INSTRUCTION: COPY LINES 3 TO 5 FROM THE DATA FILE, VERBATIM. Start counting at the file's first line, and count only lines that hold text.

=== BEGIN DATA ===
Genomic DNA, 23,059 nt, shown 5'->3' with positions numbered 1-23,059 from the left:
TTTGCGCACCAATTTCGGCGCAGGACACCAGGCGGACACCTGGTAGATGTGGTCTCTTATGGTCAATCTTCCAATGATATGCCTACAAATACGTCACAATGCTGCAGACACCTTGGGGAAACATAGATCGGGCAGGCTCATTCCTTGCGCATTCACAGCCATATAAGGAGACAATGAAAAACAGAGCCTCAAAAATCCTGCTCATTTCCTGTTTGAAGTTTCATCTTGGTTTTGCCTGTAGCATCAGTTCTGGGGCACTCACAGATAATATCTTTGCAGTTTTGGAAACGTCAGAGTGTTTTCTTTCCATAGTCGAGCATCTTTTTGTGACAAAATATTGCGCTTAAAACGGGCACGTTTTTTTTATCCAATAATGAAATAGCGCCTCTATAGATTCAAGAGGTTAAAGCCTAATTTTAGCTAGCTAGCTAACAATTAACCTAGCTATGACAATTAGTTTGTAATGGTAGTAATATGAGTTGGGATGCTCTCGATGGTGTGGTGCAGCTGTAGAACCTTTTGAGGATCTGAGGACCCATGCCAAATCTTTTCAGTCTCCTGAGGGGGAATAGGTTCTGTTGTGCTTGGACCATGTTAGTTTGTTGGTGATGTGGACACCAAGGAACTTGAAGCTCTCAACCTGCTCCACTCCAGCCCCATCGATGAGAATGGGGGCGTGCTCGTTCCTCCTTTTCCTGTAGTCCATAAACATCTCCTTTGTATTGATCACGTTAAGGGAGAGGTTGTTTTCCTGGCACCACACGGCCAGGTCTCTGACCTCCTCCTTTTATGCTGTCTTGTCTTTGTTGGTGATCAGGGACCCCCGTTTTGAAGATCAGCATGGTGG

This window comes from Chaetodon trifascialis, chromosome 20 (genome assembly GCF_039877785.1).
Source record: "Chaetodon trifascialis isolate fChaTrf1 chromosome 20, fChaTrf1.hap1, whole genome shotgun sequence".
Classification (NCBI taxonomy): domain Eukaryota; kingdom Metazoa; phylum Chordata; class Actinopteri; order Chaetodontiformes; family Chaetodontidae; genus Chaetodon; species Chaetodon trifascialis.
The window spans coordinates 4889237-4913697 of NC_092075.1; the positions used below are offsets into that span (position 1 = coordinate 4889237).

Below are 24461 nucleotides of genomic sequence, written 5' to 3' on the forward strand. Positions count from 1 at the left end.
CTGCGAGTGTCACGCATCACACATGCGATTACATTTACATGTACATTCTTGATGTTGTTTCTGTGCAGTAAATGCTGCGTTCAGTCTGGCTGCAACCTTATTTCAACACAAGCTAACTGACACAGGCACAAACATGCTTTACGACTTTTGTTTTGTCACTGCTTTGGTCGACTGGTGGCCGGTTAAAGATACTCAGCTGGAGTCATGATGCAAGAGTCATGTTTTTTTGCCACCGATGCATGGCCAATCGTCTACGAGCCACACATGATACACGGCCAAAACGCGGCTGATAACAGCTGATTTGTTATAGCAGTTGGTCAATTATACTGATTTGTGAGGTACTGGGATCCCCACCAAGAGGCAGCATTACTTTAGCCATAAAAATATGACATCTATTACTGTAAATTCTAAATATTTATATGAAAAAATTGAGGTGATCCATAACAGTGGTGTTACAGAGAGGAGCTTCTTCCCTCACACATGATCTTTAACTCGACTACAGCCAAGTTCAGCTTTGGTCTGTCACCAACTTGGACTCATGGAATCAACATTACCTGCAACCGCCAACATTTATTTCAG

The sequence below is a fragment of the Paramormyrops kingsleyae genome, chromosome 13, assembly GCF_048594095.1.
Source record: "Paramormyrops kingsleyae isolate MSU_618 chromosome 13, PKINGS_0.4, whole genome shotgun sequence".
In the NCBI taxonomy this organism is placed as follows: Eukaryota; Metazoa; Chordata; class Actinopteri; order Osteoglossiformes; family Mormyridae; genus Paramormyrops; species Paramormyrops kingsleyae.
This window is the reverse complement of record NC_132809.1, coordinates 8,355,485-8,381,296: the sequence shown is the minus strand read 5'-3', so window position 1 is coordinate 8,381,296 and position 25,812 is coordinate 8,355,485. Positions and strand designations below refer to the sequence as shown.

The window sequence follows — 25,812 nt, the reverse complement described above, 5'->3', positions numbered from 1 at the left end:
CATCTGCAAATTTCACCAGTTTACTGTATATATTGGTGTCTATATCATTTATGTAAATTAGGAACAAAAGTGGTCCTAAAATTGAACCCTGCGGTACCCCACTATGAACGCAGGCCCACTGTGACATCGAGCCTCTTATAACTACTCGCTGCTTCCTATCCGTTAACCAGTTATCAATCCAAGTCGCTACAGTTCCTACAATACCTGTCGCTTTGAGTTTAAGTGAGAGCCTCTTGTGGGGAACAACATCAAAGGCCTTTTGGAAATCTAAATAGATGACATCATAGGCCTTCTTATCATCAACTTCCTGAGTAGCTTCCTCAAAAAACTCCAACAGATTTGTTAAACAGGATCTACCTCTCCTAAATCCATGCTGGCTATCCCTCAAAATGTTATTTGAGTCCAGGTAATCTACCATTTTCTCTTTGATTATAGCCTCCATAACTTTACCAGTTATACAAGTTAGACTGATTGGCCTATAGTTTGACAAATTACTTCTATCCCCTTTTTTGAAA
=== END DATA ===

This window comes from Chaetodon trifascialis, chromosome 20 (genome assembly GCF_039877785.1).
Source record: "Chaetodon trifascialis isolate fChaTrf1 chromosome 20, fChaTrf1.hap1, whole genome shotgun sequence".
Classification (NCBI taxonomy): domain Eukaryota; kingdom Metazoa; phylum Chordata; class Actinopteri; order Chaetodontiformes; family Chaetodontidae; genus Chaetodon; species Chaetodon trifascialis.